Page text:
Winning the WTA Finals, Steffi Graf once said, "makes a season a lot sweeter". Every time Fraulein Forehand played for the title, it was plain how much the tournament mattered to her. You could also tell from the way she dealt with adversity, including injuries, on court; a little pain, jeopardy and discomfort wasn't going to stop her from achieving her ambitions.
And that desire propelled Graf to five titles at the WTA Finals, which puts her level with Serena Williams in joint second spot on the historical leaderboard, trailing only Martina Navratilova's eight tournament victories.
On winning the title for the first time in 1987, by beating Gabriela Sabatini, Graf described it as the biggest victory of her career to date, above even the first Grand Slam that she had scored at Roland Garros earlier in the season. That wasn't just the post-match euphoria speaking - her rationale was that, to win the WTA Finals, you had to deal with an elite field, as well as coping with the tiredness and ailments that came with competing at the end of a long year.
Looking back through the history of the tournament, was anyone more adept than Graf at playing through pain? Consider how in 1989, though she had a sore and swollen ankle, she still defeated Navratilova in four sets in the final, with Navratilova disclosing afterwards that she hadn't detected any weaknesses in her opponent's movement and game (which tells you just how well Graf disguised her injury). And, before beating Arantxa Sanchez Vicario for the 1993 title, Graf required a pain-killing injection for her lower back, while she was suffering from blisters when she overcame Anke Huber in 1995 in what was the tournament's first all-German final. Graf's fifth and final title came in 1996 - this was the only time that she retained the trophy - when she won a five-setter against Martina Hingis. Afterwards, Graf was so happy she cried.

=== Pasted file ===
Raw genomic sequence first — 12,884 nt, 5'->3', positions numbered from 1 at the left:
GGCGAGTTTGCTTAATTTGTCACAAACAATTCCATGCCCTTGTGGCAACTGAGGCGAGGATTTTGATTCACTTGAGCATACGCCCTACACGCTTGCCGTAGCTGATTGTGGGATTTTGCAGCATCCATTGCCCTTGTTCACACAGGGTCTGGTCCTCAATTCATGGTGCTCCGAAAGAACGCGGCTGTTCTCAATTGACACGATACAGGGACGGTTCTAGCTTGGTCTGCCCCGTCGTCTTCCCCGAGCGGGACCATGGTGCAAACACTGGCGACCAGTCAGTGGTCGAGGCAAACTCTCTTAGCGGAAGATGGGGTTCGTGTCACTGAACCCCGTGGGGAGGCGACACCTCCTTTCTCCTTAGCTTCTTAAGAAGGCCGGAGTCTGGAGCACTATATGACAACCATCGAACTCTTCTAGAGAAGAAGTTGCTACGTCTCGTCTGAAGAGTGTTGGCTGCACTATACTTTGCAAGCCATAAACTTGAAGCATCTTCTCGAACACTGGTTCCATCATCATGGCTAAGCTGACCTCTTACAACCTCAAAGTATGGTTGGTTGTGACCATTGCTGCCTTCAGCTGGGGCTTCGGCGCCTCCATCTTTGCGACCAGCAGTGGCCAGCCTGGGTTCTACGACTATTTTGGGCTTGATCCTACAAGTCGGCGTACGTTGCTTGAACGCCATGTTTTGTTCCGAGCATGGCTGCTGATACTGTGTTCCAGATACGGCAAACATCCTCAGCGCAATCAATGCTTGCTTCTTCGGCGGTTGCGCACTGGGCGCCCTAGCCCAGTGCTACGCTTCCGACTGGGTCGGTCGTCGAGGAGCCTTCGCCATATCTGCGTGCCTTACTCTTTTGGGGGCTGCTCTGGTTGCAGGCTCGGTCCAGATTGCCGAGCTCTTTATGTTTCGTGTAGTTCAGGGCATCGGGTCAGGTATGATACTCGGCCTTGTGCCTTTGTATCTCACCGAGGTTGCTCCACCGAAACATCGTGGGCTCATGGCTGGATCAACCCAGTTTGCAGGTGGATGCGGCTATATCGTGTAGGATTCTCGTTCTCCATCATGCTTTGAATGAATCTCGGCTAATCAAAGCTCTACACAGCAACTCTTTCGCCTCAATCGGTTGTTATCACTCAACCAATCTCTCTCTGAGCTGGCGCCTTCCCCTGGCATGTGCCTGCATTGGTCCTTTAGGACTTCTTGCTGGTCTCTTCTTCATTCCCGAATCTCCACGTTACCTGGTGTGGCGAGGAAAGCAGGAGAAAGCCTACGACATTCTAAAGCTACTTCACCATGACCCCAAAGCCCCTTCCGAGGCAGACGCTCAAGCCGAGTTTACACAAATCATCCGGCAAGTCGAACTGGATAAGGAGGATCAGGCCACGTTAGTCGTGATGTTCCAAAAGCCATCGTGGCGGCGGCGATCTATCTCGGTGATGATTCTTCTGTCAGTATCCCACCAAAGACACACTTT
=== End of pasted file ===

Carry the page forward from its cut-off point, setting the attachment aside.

Mark Hodgkinson is the author of 'Game, Set and Match: Secret Weapons of the World's Top Tennis Players' (Bloomsbury, May 2015)